Career exploration was the goal of a Tuesday workshop held at the University of the Virgin Islands, St. Thomas Campus. A newly-formed organization of college students invited high school seniors to find out more about the field of engineering.
The student leader of the UVI Society of Women in Engineering welcomed about 40 students, along with educators, school counselors, and chaperones.
Representatives from colleges across the U.S. mainland started the session with a panel discussion on making choices in higher education. A hands-on exercise led by Physics Instructor Dario Carbone followed. Teams of students were given materials — drinking straws, construction paper, balloons, and a penny — and instructed to build a moving vehicle that could carry a weight (the penny).
The instructor said physics and engineering are interrelated, but physics relies on theory, while engineers put theory to practical use. “When you build something, it needs to work. You can make it beautiful as well, but it needs to work first,” Carbone said. “They’re building a vehicle — a means of transportation for a coin — to move from one side of the table to the other.”
Teams brought their models to the testing table. One taped the penny to an inflated balloon and released the tip; it briefly took flight, then crashed.
One team folded the paper to form two sides of a channel. They made a box with the remaining sheet and set the penny inside. They then directed the air of the inflated balloon towards the box to sail it down the channel.
Another team tried to move their paper box, weighted with the penny, and using an air stream released from their balloon without a channel. There was also a team that assembled the straws, the paper, the box, and two balloons into a vehicle.
When the balloon’s tips were released, it zipped down the table and spun around in a circle. Team member Hiba Hussein from Charlotte Amalie High School bounced up and down with delight. All of the observers in the room agreed that the products of every team’s effort made the pennies move.
“We were asked to create a vehicle with the items we received … We took one sheet of construction paper and added the straws onto the bottom to allow it to move, and we had two other straws to connect to the balloon. The second construction paper was used to connect the balloons to the straws, and we folded the green one into a box to put the penny inside,” Hussein said.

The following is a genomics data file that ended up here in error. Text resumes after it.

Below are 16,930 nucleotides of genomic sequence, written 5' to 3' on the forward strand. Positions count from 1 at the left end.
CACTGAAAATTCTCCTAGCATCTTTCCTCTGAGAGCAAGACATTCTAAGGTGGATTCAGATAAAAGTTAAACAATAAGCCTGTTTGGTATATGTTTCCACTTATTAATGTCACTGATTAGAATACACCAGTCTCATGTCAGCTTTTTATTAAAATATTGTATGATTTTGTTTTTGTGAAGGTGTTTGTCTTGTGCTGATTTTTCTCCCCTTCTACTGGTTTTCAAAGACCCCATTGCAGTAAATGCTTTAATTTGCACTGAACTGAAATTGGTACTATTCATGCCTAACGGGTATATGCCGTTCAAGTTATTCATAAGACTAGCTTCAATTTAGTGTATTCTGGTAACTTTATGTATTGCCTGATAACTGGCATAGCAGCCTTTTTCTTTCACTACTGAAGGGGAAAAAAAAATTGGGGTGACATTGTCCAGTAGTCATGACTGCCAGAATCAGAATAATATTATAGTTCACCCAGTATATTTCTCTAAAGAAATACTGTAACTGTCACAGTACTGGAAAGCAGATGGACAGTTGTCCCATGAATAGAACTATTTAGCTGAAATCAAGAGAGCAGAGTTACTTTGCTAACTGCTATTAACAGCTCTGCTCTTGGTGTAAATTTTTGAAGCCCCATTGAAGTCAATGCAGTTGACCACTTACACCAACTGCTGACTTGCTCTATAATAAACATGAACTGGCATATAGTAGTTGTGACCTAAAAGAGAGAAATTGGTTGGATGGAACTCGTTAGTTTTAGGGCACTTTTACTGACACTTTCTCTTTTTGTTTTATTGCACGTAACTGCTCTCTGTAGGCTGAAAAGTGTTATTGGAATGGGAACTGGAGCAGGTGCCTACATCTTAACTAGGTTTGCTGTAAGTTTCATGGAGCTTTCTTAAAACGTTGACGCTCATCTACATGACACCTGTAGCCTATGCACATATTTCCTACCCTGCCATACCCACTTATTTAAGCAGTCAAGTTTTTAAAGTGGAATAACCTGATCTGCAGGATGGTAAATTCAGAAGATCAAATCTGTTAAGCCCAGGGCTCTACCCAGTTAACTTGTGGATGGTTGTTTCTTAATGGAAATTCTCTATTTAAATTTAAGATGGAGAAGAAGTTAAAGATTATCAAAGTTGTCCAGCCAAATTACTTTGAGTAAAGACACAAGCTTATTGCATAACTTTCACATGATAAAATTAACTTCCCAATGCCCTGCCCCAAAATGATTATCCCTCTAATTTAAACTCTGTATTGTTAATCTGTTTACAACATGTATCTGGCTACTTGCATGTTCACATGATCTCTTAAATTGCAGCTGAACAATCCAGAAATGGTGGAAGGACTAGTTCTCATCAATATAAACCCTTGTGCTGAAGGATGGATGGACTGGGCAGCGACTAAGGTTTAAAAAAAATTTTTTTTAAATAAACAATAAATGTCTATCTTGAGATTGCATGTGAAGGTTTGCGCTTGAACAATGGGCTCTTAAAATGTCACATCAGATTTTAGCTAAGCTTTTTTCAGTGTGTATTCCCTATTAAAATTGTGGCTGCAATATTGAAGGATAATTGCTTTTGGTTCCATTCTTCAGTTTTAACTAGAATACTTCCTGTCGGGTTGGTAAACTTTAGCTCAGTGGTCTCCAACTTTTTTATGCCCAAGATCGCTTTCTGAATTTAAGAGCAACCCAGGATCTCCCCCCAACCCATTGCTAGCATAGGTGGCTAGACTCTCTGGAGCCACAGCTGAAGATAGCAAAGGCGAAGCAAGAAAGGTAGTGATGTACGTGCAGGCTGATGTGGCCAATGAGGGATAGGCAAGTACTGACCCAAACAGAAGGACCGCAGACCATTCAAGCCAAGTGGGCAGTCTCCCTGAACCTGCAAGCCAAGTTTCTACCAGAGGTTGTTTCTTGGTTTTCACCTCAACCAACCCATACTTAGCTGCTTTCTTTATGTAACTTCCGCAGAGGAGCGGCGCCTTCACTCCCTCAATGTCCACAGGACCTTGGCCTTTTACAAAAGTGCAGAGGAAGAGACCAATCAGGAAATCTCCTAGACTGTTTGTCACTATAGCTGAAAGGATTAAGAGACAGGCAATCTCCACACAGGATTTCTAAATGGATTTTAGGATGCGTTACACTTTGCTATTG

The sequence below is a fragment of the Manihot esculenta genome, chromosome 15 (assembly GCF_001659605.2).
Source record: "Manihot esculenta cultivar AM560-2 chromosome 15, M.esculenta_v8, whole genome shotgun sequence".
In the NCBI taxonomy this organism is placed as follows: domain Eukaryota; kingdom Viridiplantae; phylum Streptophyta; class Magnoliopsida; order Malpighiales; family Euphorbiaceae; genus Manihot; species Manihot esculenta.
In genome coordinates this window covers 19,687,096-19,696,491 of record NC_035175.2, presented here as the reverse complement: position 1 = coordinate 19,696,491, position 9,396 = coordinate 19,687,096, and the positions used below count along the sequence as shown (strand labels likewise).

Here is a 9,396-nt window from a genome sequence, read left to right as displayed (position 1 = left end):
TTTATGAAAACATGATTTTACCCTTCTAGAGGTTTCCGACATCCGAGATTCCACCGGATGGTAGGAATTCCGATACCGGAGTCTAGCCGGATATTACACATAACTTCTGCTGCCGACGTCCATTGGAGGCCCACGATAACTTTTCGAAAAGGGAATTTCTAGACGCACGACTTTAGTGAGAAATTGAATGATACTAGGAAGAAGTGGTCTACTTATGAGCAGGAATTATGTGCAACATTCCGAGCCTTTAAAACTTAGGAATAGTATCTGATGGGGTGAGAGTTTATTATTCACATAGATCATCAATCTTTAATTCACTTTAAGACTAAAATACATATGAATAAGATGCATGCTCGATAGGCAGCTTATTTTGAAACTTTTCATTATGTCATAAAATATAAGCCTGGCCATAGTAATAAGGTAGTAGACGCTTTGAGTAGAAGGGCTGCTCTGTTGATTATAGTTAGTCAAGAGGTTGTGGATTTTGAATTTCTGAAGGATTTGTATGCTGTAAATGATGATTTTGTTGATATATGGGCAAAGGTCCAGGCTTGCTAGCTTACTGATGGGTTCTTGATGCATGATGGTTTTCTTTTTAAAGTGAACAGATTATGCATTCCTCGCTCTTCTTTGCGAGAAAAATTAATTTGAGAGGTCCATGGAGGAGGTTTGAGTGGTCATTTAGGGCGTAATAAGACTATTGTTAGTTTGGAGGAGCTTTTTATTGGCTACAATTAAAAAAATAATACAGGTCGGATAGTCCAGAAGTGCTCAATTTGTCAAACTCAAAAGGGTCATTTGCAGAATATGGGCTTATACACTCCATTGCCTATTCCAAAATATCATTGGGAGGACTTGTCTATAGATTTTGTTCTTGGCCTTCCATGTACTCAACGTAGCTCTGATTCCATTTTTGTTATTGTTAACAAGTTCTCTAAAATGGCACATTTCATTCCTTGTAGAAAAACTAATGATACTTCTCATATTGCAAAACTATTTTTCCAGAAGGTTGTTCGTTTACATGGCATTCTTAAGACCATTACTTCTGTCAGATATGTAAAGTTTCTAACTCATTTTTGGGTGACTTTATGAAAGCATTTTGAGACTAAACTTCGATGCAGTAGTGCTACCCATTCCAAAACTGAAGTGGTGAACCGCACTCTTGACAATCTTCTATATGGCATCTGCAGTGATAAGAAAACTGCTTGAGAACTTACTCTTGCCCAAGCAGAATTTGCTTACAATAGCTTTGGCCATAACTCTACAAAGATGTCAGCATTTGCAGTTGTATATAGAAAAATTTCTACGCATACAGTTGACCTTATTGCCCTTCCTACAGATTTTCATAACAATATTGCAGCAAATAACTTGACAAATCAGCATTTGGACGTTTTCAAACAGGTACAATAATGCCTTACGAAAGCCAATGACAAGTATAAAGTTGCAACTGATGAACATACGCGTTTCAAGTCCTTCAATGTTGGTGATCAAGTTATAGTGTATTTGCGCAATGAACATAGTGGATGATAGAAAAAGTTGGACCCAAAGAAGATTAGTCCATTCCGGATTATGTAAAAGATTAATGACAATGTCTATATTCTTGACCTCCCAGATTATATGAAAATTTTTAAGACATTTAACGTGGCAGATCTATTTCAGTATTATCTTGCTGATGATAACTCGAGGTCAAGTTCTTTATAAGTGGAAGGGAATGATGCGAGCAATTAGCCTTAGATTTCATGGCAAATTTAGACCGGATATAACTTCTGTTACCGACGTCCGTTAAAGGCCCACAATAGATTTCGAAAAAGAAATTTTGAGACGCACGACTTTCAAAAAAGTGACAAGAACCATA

Among those watching with interest was chaperone Ann Christopher. In her work life, Christopher began as a computer specialist, but wanted to add problem-solving and development to her skill set, so she said she obtained a master’s degree.
Christopher said she encouraged her high-school-aged daughter to join Tuesday’s workshop to help her think about her career possibilities. She said engineering requires contact and the manipulation of materials. Students receiving classroom instruction cannot get a full picture of how engineers work, she said.
Representatives from workshop sponsor Heavy Materials also sat by to observe. Yvette Williams said her company is part of the Virgin Islands construction industry, the second-largest economic driver in the territory. Many of the company’s clients use engineering skills on residential and commercial projects.
From what she has seen with those clients, Williams said young men get their experience in the field, usually mentored by company owners and sometimes relatives in the construction trade.
Williams said the company wanted to support Women in Engineering’s efforts to attract more local talent to the industry. “We recognized that as much as we invest in our human resources, these young ladies are the future. It’s important that we give back and invest in them.”
Carbone also mentioned that the workshop also gave the opportunity for high school students to learn about a new curriculum being introduced at UVI that may allow them to pursue engineering-related studies.
Women in Engineering-VI President Tamia Grant said the organization was established in 1950 and currently has about 400 active members. The Virgin Islands-affiliated student group came together a few weeks ago, made up of students pursuing engineering-related studies, she said.
The goal of the workshop was, “to inform high school girls about the vast options UVI offers in STEM fields and research, and to encourage them to seek higher education opportunities in the comfort of their home territory,” Grant said.